The Tzanser Rebbe (a.k.a, the Divrei Chayim, for his book), one of the central Chassidic masters of the 19th century, offers a surprising explanation for why we are commanded to give charitable gifts to the priests (and Levites). In practice, G-d could have expected the priests to both serve in the holy Temple and pursue their own livelihood, so the gifts are not given to them because they are overly occupied with their priestly duties and do not have time to work. Instead, the priests were also given the duty of educating the people to serve G-d. But, to serve G-d it is necessary to have a rectified psyche—one’s consciousness and midot (emotional and behavioral sefirot). Thus, as noted, the giving of the seven gifts to the priest was more for the person donating them than for the priest receiving them, intended to rectify one’s spirituality, one’s seven “realms of chaos.”2
The Seven Gifts
The seven stages of gifts that are given from produce are:
1. Bikurim: the first fruits of every harvest were brought to the holy Temple in Jerusalem and given as a contribution to the needs of the Temple .
2. Terumah Gedolah: was given to a local Cohen (priest). Its measure was between one part in forty and one part in sixty.
3. Ma’aser Rishon: a tithe (one part in ten) given to a local Levite.
4. Ma’aser Min Hama’aser: one part in ten of what the Levite received from as Ma’aser Rishon, which he in-turn gave to a Cohen.
5. Ma’aser Sheni: once the person who had grown the produce had completed the first three stages, he was obligated to take a second tithe and either bring it to Jerusalem and consume it there, or exchange it for its monetary value, take the money to Jerusalem and use it to buy food and eat it there. This stage applied on the first, second, fourth, and fifth years of each seven-year sabbatical cycle, known as a shmita, in Hebrew.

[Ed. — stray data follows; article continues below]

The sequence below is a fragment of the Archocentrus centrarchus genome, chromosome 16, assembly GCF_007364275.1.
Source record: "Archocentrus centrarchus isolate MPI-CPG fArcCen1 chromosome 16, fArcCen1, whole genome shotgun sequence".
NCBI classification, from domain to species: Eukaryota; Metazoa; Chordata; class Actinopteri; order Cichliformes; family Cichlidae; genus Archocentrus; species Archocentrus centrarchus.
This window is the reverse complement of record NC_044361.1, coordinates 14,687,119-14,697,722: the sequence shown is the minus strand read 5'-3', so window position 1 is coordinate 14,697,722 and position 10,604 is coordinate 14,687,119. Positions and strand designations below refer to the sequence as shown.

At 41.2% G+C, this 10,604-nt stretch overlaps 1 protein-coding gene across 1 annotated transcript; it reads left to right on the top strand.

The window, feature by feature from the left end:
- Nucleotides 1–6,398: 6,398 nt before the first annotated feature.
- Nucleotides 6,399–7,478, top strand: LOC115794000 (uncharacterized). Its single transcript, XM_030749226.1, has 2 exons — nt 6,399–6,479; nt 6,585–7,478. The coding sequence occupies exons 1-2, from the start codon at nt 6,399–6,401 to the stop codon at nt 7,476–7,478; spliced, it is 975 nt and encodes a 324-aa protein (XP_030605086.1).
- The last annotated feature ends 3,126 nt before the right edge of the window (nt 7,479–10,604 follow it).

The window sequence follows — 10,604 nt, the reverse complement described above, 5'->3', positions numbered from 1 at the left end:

6. Ma’aser Ani: on the third and sixth years of the sabbatical cycle, the second tithe (as in stage 5) was given to the poor.
7. Challah: was taken from dough before it is baked.
1. Genesis 37.
2. The Tzanser continues by challenging that apparently, because the holy Temple was destroyed and the Jewish people were dispersed from the holy Land and were no longer obligated to give the seven charitable gifts described, an individual could no longer seek spiritual and psychological rectification of his emotional realm. To provide an avenue for giving that rectifies the psyche, G-d gave the Jewish people their sages whom they could support financially allowing them to develop Torah scholarship in tranquility. Though giving of this type lasted for a time, eventually, the evil inclination “won” and people started to support the Torah sages in exchange for the sages teaching their children. In order to provide a new avenue for charitable giving that rectifies the spirit, G-d revealed the holy tzadikim, the righteous individuals who became the masters of Chassidut. Thus, a person seeking to rectify his spiritual being, would come to a tzadik and give him a “pidyon nefesh,” literally, a “liberation for the spirit,” a sum of money which the tzadik, in his holiness, would use for the purpose that would be the best aid to cleanse that person’s spirit.
See the Tanya, Igeret Hakodesh 22 about the original practice and purpose of “pidyon nefesh,” and the manner in which it too fell into the hands of the evil inclination, making people use it to seek material wealth and health.